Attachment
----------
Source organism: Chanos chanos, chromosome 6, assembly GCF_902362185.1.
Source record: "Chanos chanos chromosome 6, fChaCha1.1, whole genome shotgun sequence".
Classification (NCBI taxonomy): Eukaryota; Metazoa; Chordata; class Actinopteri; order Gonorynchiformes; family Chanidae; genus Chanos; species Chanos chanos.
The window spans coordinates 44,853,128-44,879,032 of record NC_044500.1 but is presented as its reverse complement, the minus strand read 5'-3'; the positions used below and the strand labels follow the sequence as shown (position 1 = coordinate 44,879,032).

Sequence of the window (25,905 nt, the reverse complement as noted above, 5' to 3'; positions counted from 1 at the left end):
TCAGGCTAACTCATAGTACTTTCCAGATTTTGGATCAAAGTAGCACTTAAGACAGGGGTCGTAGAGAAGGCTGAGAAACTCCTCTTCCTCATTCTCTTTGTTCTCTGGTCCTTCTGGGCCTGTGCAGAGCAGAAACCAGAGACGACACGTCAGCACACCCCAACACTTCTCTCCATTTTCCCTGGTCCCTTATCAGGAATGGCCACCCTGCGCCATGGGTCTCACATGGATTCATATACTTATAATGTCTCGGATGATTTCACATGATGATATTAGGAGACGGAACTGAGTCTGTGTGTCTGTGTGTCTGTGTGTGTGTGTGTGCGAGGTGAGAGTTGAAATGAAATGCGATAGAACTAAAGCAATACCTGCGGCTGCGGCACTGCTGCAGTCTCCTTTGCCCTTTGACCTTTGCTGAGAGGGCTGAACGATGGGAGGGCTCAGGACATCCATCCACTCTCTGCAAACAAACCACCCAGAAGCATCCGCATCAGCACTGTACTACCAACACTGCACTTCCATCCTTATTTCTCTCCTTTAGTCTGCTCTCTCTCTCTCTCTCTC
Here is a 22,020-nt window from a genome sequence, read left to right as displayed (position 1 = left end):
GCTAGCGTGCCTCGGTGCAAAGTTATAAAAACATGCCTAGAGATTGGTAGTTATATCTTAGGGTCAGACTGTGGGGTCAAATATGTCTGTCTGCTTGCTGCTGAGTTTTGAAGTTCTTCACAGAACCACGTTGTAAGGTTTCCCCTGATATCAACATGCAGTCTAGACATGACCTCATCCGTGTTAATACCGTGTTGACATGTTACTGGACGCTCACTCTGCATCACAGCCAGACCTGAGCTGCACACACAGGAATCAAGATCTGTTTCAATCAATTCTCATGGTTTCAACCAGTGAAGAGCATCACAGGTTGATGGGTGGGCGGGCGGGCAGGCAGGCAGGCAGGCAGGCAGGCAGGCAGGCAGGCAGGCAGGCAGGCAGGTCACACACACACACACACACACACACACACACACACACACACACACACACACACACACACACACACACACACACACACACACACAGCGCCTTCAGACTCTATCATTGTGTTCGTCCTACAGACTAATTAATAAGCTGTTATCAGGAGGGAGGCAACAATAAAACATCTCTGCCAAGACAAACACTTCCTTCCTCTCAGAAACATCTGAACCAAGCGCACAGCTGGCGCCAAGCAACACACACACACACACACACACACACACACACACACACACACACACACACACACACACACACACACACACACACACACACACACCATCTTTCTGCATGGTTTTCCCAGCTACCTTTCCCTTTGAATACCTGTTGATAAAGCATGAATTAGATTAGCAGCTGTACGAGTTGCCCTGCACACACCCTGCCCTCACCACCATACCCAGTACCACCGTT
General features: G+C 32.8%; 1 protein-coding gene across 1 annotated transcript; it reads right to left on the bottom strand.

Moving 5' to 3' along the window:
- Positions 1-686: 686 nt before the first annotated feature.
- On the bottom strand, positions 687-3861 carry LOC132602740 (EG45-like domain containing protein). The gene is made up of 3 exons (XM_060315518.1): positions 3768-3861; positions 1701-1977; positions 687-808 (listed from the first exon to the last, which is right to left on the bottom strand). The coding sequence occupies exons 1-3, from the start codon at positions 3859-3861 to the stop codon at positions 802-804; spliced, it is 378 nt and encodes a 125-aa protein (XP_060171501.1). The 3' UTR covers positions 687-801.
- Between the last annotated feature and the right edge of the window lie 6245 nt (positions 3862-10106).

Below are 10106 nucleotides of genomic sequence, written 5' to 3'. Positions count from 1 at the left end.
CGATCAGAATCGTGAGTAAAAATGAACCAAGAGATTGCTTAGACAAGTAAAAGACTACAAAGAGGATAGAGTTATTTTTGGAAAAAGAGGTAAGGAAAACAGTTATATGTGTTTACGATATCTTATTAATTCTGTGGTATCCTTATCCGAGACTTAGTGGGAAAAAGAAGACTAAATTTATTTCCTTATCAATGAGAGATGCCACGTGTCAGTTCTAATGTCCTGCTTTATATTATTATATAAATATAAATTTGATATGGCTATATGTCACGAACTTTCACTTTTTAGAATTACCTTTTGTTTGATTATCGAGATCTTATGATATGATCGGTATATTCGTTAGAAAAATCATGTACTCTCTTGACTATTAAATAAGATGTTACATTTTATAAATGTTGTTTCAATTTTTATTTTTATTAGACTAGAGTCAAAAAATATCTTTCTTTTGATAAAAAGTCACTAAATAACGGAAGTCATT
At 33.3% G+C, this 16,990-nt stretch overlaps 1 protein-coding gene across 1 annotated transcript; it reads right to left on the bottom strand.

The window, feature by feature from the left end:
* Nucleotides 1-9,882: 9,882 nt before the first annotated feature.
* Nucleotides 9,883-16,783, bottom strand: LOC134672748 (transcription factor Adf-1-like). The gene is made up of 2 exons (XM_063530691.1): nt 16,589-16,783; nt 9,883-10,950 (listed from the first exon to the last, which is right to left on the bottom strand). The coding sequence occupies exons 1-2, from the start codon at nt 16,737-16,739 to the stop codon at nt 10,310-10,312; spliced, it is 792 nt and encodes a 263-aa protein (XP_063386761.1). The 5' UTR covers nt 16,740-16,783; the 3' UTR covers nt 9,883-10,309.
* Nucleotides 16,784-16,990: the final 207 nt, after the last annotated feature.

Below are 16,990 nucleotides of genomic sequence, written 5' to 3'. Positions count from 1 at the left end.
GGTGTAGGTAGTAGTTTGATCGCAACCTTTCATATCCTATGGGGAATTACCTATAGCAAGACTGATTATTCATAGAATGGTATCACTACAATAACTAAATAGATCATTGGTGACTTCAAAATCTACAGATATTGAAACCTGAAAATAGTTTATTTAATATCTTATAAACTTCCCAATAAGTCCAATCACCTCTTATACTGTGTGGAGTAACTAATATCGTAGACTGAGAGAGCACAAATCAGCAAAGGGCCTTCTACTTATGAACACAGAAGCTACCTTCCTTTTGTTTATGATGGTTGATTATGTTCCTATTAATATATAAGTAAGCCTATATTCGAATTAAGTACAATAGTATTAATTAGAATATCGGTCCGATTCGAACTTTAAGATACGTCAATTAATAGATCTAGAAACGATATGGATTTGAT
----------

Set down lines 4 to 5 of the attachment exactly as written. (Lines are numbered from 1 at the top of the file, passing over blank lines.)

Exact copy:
The window spans coordinates 44,853,128-44,879,032 of record NC_044500.1 but is presented as its reverse complement, the minus strand read 5'-3'; the positions used below and the strand labels follow the sequence as shown (position 1 = coordinate 44,879,032).

Sequence of the window (25,905 nt, the reverse complement as noted above, 5' to 3'; positions counted from 1 at the left end):